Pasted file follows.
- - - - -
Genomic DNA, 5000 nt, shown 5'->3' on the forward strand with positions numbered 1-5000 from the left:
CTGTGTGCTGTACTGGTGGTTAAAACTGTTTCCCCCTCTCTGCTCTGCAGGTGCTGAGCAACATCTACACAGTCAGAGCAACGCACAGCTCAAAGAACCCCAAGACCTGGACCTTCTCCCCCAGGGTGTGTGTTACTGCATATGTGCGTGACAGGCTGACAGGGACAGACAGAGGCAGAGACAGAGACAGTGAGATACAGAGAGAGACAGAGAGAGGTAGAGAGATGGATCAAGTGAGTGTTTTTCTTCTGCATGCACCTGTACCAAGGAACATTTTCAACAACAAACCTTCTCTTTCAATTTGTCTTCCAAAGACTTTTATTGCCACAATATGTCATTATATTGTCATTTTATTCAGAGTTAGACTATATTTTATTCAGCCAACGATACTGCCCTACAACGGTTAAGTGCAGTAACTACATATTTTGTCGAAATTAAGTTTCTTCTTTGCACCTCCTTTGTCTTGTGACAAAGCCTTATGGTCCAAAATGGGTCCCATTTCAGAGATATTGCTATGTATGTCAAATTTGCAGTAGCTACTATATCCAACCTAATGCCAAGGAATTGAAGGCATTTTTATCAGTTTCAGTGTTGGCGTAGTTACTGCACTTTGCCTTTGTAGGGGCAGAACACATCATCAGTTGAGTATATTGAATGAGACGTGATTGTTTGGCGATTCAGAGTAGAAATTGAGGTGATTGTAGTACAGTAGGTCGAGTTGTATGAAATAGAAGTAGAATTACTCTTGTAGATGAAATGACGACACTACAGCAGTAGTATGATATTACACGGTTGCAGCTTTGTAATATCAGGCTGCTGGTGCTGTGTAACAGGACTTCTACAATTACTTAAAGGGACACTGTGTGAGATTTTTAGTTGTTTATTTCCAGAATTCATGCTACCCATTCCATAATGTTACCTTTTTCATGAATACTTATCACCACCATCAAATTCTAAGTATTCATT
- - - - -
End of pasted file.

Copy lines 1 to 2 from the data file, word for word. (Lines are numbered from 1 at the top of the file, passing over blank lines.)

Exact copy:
Genomic DNA, 5000 nt, shown 5'->3' on the forward strand with positions numbered 1-5000 from the left:
CTGTGTGCTGTACTGGTGGTTAAAACTGTTTCCCCCTCTCTGCTCTGCAGGTGCTGAGCAACATCTACACAGTCAGAGCAACGCACAGCTCAAAGAACCCCAAGACCTGGACCTTCTCCCCCAGGGTGTGTGTTACTGCATATGTGCGTGACAGGCTGACAGGGACAGACAGAGGCAGAGACAGAGACAGTGAGATACAGAGAGAGACAGAGAGAGGTAGAGAGATGGATCAAGTGAGTGTTTTTCTTCTGCATGCACCTGTACCAAGGAACATTTTCAACAACAAACCTTCTCTTTCAATTTGTCTTCCAAAGACTTTTATTGCCACAATATGTCATTATATTGTCATTTTATTCAGAGTTAGACTATATTTTATTCAGCCAACGATACTGCCCTACAACGGTTAAGTGCAGTAACTACATATTTTGTCGAAATTAAGTTTCTTCTTTGCACCTCCTTTGTCTTGTGACAAAGCCTTATGGTCCAAAATGGGTCCCATTTCAGAGATATTGCTATGTATGTCAAATTTGCAGTAGCTACTATATCCAACCTAATGCCAAGGAATTGAAGGCATTTTTATCAGTTTCAGTGTTGGCGTAGTTACTGCACTTTGCCTTTGTAGGGGCAGAACACATCATCAGTTGAGTATATTGAATGAGACGTGATTGTTTGGCGATTCAGAGTAGAAATTGAGGTGATTGTAGTACAGTAGGTCGAGTTGTATGAAATAGAAGTAGAATTACTCTTGTAGATGAAATGACGACACTACAGCAGTAGTATGATATTACACGGTTGCAGCTTTGTAATATCAGGCTGCTGGTGCTGTGTAACAGGACTTCTACAATTACTTAAAGGGACACTGTGTGAGATTTTTAGTTGTTTATTTCCAGAATTCATGCTACCCATTCCATAATGTTACCTTTTTCATGAATACTTATCACCACCATCAAATTCTAAGTATTCATT